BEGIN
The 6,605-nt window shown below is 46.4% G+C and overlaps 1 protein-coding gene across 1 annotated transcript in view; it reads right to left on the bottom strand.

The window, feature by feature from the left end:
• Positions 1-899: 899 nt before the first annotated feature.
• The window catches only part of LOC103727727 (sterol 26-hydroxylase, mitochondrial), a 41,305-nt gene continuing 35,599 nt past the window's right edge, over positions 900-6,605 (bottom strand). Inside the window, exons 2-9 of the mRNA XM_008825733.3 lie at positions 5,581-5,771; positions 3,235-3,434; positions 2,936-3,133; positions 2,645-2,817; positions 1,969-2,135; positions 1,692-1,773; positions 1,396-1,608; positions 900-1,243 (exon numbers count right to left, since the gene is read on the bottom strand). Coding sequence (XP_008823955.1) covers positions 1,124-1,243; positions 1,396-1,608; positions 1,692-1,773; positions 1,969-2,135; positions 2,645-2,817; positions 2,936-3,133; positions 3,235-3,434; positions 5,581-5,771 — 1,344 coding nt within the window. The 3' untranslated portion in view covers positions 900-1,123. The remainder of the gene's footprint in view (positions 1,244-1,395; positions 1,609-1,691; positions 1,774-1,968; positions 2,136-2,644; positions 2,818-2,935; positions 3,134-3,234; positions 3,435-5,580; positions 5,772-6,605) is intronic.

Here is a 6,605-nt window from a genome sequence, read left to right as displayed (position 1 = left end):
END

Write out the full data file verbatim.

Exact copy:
The 6,605-nt window shown below is 46.4% G+C and overlaps 1 protein-coding gene across 1 annotated transcript in view; it reads right to left on the bottom strand.

The window, feature by feature from the left end:
• Positions 1-899: 899 nt before the first annotated feature.
• The window catches only part of LOC103727727 (sterol 26-hydroxylase, mitochondrial), a 41,305-nt gene continuing 35,599 nt past the window's right edge, over positions 900-6,605 (bottom strand). Inside the window, exons 2-9 of the mRNA XM_008825733.3 lie at positions 5,581-5,771; positions 3,235-3,434; positions 2,936-3,133; positions 2,645-2,817; positions 1,969-2,135; positions 1,692-1,773; positions 1,396-1,608; positions 900-1,243 (exon numbers count right to left, since the gene is read on the bottom strand). Coding sequence (XP_008823955.1) covers positions 1,124-1,243; positions 1,396-1,608; positions 1,692-1,773; positions 1,969-2,135; positions 2,645-2,817; positions 2,936-3,133; positions 3,235-3,434; positions 5,581-5,771 — 1,344 coding nt within the window. The 3' untranslated portion in view covers positions 900-1,123. The remainder of the gene's footprint in view (positions 1,244-1,395; positions 1,609-1,691; positions 1,774-1,968; positions 2,136-2,644; positions 2,818-2,935; positions 3,134-3,234; positions 3,435-5,580; positions 5,772-6,605) is intronic.

Here is a 6,605-nt window from a genome sequence, read left to right as displayed (position 1 = left end):